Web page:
On appeal, Larson contends that he was denied his constitutional right to present a defense and to confront R.S. when the trial court refused to allow further cross-examination on the 1992 incident, that the court erred by admitting the other acts evidence described above, and that the three sexual assault charges based on the one brief encounter were multiplicitous, in violation of the protection against double-jeopardy.Alternatively, he requests a new trial in the interest of justice based on the trial courtís alleged evidentiary errors.

The trial court properly limited cross-examination of R.S. regarding her prior false accusation.Without dispute, evidence of that fabrication was admissible, under ß 972.11(2)(b), Stats., as evidence of a prior untruthful allegation of sexual assault.Also without dispute, Larson was limited to cross-examination regarding the fabrication, and could not introduce extrinsic evidence concerning it.State v. Rognrud, 156 Wis.2d 783, 787, 457 N.W.2d 573, 575 (Ct. App. 1990).That being true, Larson contends that the trial court violated his constitutional right to confront witnesses and to present his defense by limiting the cross-examination on the subject.

However, the trial court may place reasonable limits on inquiries into a prosecution witnessís credibility, based on such concerns as harassment, prejudice, confusion, repetitiveness or marginal relevance.State v. Olson, 179 Wis.2d 715, 724, 508 N.W.2d 616, 620 (Ct. App. 1993).ďThis is particularly true where the attack on credibility is based on prior alleged false allegations as opposed to a more particular attack on credibility aimed toward revealing possible biases, prejudices or ulterior motives of the witness as they may relate directly to issues or personalities in the case at hand.ĒId. at 725, 508 N.W.2d at 620.Here, the details of the fabrication were marginally relevant.Larson fully established his point that R.S. previously lied about a sexual assault and then went to great lengths to defend her fabrication.Additionally, Larson was able to present extensive testimony from other witnesses regarding R.S.ís lack of credibility, both at specific times and in general.In these circumstances, the trial court reasonably limited cross-examination on the 1992 incident, without infringing on Larsonís right to cross-examination or to present his defense.

The court properly allowed other acts evidence concerning Larsonís conduct with adult members of the corps.Relevant evidence of other acts is not admissible to prove bad character or acts in conformity with a bad character, but is admissible to prove motive, opportunity, intent, preparation, plan, knowledge, identity, or absence of a mistake or accident.Section 904.04(2), Stats.Before allowing the evidence, the trial court must also determine whether the probative value of the evidence is substantially outweighed by the danger of unfair prejudice.Section 904.03, Stats.The decision to admit such evidence is discretionary and we reverse only for an erroneous exercise of that discretion.State v. Fishnick, 127 Wis.2d 247, 257, 378 N.W.2d 272, 278 (1985).Here, the evidence was relevant and admissible because it helped prove that Larson exploited his opportunities as executive director of the corps, to satisfy his sexual desires.It also tended to show that he had a plan to do so.Additionally, although the evidence was not particularly strong on these points, the unfair prejudice to Larson did not substantially outweigh its probative value.One witness testified to a consensual sexual relationship between adults.The other testified to inappropriate comments and acts, that she made clear did not particularly disturb her.Larson cannot reasonably contend that the testimony of either witness unfairly influenced the jury to convict him.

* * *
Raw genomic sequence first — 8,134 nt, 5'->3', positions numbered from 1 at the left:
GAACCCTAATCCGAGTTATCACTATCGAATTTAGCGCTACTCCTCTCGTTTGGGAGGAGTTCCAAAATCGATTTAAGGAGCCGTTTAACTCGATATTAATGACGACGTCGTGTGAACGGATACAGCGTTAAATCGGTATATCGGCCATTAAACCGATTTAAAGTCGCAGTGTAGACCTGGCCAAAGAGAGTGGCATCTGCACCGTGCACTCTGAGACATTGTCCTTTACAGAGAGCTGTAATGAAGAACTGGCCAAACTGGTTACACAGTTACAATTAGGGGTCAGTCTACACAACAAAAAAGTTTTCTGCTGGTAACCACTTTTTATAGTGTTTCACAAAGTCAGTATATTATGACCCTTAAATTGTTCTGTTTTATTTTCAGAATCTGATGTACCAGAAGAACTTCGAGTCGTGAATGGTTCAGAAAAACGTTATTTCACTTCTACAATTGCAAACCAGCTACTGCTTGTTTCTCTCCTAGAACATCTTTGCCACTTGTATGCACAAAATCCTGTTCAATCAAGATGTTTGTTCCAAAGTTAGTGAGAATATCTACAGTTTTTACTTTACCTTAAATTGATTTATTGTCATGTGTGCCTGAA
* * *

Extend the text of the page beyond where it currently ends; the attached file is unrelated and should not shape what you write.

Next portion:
Larson was properly convicted on all four counts.He contends that three of the counts charged a single offense because they involved the same contact, that is touching, and occurred within five minutes.As he notes, a defendant should not be convicted for offenses that are substantially alike when they are part of the same general transaction or episode.State v. Eisch, 96 Wis.2d 25, 34, 291 N.W.2d 800, 805 (1980). However, the touchings of two separate body parts belonging to R.S. and the forced touchings of Larsonís body part are sufficiently distinct in nature not to deem them merged into one offense, notwithstanding the fact that two occurred simultaneously, immediately after the first contact.

Finally, Larson requests a new trial in the interest of justice due to the evidentiary rulings discussed in this decision.Because we conclude that those rulings were not erroneous, justice does not require a new trial.

By the Court.óJudgment affirmed.

This opinion will not be published.See Rule 809.23(1)(b)5, Stats.